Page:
There are three species of redfish (Uer) in Norwegian waters. Those that are sold commercially are usually common redfish (Sebastes marinus) and rosefish (Sebastes mentella), whereas Norway redfish (Sebastes viviparus) is too small (max 32 cm) to be sold commercially.
Redfish are found along the edge of the continental slope at depths of 100 to 500 metres, although individual specimens have been caught at depths of up to 900 metres. In the Norwegian Sea, redfish are pelagic fish. The three species have different dispersals, which overlap each other.
Common redfish migrate in the summer. Fully matured common redfish have their feeding grounds in the Barents Sea, where they mate from August to October. In the winter, they begin to migrate south to their spawning grounds off the Vesterålen / Lofoten archipelago.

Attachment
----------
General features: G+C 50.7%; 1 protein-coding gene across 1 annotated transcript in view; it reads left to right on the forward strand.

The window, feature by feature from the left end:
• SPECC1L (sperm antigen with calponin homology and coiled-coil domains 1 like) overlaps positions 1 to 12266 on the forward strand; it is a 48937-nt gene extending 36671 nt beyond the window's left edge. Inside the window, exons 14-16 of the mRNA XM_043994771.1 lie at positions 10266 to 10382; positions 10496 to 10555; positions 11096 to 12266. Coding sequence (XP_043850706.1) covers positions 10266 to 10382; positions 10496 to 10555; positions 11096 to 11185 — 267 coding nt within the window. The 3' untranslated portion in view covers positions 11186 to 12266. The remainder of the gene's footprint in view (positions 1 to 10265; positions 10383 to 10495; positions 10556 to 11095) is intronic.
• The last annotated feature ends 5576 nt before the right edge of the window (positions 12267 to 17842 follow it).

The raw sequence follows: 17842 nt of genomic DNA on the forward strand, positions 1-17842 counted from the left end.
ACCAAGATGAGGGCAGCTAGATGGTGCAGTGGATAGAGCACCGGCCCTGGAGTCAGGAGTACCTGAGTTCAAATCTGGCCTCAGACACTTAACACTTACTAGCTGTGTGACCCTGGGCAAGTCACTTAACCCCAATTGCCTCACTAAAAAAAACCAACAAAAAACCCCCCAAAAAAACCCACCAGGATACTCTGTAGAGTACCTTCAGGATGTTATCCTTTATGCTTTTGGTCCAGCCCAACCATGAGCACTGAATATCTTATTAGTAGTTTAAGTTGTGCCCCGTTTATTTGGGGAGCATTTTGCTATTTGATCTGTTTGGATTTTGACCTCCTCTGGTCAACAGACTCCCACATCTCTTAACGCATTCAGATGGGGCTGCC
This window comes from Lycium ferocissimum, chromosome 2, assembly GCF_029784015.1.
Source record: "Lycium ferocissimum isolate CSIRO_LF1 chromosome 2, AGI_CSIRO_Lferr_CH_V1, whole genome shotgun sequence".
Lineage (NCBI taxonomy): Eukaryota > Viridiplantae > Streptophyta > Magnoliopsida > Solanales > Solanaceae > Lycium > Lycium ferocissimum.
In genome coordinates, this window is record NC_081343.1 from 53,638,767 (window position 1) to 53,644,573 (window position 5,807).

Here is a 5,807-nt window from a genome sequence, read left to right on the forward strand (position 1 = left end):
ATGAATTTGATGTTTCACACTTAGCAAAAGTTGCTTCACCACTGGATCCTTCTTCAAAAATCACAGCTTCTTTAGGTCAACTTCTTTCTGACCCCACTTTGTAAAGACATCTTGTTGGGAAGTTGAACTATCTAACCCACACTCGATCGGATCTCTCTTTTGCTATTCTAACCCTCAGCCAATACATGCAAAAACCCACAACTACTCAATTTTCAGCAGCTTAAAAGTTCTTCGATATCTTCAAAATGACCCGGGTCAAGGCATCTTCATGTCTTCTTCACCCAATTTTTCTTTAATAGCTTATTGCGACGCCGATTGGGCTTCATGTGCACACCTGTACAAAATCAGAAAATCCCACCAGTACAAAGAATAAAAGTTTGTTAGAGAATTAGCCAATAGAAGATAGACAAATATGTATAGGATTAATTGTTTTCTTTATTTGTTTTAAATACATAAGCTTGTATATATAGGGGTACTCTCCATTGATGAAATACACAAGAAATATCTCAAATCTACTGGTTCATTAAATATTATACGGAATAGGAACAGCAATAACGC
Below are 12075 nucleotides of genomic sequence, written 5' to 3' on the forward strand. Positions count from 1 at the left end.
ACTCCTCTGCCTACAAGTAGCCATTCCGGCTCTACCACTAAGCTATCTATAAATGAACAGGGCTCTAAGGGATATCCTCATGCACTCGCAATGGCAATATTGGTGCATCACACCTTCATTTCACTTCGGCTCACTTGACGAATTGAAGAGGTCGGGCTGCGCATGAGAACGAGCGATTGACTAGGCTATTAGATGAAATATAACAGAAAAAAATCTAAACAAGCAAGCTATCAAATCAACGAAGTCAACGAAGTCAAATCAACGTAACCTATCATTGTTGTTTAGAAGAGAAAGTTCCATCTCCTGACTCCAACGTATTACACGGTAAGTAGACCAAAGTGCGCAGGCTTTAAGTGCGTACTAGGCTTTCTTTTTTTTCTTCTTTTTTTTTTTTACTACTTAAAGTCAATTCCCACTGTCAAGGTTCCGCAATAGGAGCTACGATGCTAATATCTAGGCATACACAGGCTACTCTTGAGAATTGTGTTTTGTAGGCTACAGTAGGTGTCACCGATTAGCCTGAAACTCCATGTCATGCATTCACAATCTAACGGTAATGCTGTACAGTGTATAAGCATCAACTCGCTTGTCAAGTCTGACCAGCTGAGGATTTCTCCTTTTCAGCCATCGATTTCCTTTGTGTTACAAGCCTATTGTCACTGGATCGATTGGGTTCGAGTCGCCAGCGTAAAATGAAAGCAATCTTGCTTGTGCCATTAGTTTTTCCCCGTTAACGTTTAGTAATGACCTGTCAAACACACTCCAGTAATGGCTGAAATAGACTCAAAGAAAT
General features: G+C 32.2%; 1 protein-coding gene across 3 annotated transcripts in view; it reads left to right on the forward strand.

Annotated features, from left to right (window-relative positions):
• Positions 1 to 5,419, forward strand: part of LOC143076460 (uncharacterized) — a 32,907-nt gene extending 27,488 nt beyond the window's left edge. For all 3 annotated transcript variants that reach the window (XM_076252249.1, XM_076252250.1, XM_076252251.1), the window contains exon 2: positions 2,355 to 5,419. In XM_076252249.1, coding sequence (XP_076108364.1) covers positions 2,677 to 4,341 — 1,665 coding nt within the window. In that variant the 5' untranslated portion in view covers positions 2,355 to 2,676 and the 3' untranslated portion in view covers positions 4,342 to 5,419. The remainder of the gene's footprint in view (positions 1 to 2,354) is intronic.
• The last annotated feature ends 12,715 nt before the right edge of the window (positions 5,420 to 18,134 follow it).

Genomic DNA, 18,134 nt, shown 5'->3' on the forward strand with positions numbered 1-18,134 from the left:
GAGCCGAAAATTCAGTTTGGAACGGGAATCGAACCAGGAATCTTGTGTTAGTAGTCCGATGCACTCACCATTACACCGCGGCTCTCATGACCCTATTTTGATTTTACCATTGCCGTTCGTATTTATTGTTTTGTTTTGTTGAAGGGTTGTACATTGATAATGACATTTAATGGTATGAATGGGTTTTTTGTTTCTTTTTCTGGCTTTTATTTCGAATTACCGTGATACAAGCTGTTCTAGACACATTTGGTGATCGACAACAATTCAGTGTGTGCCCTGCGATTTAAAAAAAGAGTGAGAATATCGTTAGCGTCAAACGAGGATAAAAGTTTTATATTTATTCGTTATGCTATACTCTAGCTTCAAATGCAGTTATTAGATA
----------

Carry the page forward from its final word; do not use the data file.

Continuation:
The largest catches of redfish are made by nets and trawlers in the north of Norway. Secondary catches of redfish are made all year in most of the Norwegian economic zone and in the zone around Svalbard. Strict regulations are necessary in order to replenish vulnerable stocks.
Sold as fresh fillets, and salted whole fish or fillets. Fresh fillets can be fried and grilled. Redfish is also an excellent fish for stir-fry dishes and goes well with chillies, garlic and soy sauce. Salted redfish, on the other hand, are best suited for poaching with traditional Norwegian garnishes, such as root vegetables and potatoes.
The fat content in redfish may vary somewhat, but it usually amounts to about 1 gram of omega-3 fatty acids per 100 grams of fillet. Redfish is also a good source of protein.
Seafood from Norway.
All year round
Up to 1 metre
Weight up to 15 kg